Industry members have raised concerns about the shrinking of the buy-to-let market following the government's renters reform white paper.
In an oral statement delivered today (June 16) in the House of Commons, minister Eddie Hughes set out the government’s plans to give greater rights and protections to tenants while also providing more clarity and support to the UK’s 2.3mn private landlords.
The government today published its fairer private rented sector white paper, in which the measures will form part of the renters reform bill as announced in the Queen’s Speech, to be introduced in this parliamentary session.
Along with out-lawing ‘no fault’ section 21 evictions - which currently allow landlords to terminate tenancies without giving any reason - the bill will double notice periods for rent increases and give tenants more power to challenge them if they are unjustified.
Levelling Up and Housing secretary Michael Gove said that the new deal for renters will deliver on the people’s priorities and benefit millions in the UK.
He said: “For too long many private renters have been at the mercy of unscrupulous landlords who fail to repair homes and let families live in damp, unsafe and cold properties, with the threat of unfair ‘no fault’ eviction orders hanging over them.”
However some in the buy-to-let sector raised concerns about the bill arguing that it may inadvertently drive up rents and shrink the rental property market.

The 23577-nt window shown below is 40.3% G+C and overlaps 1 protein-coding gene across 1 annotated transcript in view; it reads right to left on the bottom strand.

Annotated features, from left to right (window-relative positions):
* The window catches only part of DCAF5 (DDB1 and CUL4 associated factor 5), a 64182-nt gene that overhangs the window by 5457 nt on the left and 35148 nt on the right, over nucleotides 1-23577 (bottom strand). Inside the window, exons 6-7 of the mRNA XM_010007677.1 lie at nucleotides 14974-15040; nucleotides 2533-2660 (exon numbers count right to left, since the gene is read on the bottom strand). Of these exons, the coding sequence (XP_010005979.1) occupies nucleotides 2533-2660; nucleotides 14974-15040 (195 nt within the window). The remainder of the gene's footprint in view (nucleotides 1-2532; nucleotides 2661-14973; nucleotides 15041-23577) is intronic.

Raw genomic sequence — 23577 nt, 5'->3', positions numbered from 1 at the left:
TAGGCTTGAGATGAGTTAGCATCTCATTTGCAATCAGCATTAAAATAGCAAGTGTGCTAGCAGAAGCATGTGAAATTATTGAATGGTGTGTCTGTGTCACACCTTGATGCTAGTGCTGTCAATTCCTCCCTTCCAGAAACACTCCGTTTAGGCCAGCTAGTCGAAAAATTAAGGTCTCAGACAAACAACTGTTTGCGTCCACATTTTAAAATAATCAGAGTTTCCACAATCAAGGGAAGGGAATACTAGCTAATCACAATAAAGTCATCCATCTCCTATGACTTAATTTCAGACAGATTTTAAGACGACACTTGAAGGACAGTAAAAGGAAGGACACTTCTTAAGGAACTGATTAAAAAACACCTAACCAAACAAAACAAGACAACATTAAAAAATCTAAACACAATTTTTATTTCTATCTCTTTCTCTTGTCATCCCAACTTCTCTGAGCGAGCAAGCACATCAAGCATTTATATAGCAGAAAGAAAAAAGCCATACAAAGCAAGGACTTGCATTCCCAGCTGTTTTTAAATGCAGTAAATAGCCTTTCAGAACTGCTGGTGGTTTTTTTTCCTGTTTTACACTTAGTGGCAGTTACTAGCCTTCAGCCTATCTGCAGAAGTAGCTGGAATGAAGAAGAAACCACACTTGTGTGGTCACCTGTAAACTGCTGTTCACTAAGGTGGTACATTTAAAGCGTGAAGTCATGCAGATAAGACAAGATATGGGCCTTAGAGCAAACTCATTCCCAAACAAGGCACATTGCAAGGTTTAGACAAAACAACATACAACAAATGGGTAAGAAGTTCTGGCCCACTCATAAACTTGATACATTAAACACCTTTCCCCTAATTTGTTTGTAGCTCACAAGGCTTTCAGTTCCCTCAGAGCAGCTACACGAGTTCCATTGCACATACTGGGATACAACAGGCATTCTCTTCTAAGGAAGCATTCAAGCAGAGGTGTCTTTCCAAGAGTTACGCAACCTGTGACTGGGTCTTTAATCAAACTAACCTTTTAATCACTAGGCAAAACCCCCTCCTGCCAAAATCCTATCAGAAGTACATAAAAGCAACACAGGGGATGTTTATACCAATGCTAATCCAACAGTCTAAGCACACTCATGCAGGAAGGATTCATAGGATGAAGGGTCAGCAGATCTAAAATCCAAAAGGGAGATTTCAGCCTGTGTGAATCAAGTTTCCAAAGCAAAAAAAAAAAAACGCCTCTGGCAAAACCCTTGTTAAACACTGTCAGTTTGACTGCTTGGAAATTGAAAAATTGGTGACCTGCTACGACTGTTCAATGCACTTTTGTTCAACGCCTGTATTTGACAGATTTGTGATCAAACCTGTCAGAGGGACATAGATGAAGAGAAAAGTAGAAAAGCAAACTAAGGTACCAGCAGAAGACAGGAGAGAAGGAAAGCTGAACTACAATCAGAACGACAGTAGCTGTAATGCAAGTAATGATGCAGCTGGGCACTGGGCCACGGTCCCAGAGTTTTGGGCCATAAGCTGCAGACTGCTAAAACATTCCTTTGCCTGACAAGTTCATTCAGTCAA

Stephen Small, partner in the property and housing litigation team at Russell-Cooke said that the immediate consequence of today’s announcement may be a substantial increase in section 21 notices served as landlords look to exit the market while they still can do so easily.
“Fewer landlords and no reduction in tenants will exacerbate supply and demand bottlenecks and, together with a high inflation economy, will fuel further increases in rent," he said.
Small also said there has been an acceleration of the professionalisation of the private rental sector as larger corporate landlords are able to handle the new regulatory environment better than smaller landlords.
He pointed out that for many corporate landlords, section 21 is already a thing of the past.
“In the long run the rise of the large corporate landlord at the expense of the buy to let market should help improve housing stock in the country, but the journey there might be painful.”
More levels needed
The paper by the Department for Levelling Up, Housing and Communities outlined that provisions will be introduced to ensure responsible landlords can gain possession of their properties efficiently from anti-social tenants and can sell their properties when they need to.
Yet Karen Noye, mortgage expert at Quilter said the bill might benefit from more nuance.
She pointed out that the buy-to-let market has already suffered significantly and that a careful balance is needed to ensure the market works for both renters and private landlords.